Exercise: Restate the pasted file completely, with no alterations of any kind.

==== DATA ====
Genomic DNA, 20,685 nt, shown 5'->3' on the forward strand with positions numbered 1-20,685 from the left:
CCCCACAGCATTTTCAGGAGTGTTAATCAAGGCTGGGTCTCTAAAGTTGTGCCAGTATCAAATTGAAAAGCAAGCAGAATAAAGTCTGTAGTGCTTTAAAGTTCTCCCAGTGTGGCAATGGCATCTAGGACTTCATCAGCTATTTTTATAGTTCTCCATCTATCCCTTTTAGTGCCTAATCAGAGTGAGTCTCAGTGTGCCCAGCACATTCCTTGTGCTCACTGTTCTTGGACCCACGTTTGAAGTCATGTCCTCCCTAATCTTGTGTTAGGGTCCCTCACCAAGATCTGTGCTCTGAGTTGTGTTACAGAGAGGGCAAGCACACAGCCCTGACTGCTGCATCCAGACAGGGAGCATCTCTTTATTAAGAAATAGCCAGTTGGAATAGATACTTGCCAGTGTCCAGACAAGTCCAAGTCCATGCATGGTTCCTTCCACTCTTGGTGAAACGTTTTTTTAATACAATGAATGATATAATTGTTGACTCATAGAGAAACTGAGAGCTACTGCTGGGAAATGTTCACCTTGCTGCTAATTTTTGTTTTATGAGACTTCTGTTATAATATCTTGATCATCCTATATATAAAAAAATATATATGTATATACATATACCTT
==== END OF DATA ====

Genomic DNA, 20,685 nt, shown 5'->3' on the forward strand with positions numbered 1-20,685 from the left:
CCCCACAGCATTTTCAGGAGTGTTAATCAAGGCTGGGTCTCTAAAGTTGTGCCAGTATCAAATTGAAAAGCAAGCAGAATAAAGTCTGTAGTGCTTTAAAGTTCTCCCAGTGTGGCAATGGCATCTAGGACTTCATCAGCTATTTTTATAGTTCTCCATCTATCCCTTTTAGTGCCTAATCAGAGTGAGTCTCAGTGTGCCCAGCACATTCCTTGTGCTCACTGTTCTTGGACCCACGTTTGAAGTCATGTCCTCCCTAATCTTGTGTTAGGGTCCCTCACCAAGATCTGTGCTCTGAGTTGTGTTACAGAGAGGGCAAGCACACAGCCCTGACTGCTGCATCCAGACAGGGAGCATCTCTTTATTAAGAAATAGCCAGTTGGAATAGATACTTGCCAGTGTCCAGACAAGTCCAAGTCCATGCATGGTTCCTTCCACTCTTGGTGAAACGTTTTTTTAATACAATGAATGATATAATTGTTGACTCATAGAGAAACTGAGAGCTACTGCTGGGAAATGTTCACCTTGCTGCTAATTTTTGTTTTATGAGACTTCTGTTATAATATCTTGATCATCCTATATATAAAAAAATATATATGTATATACATATACCTT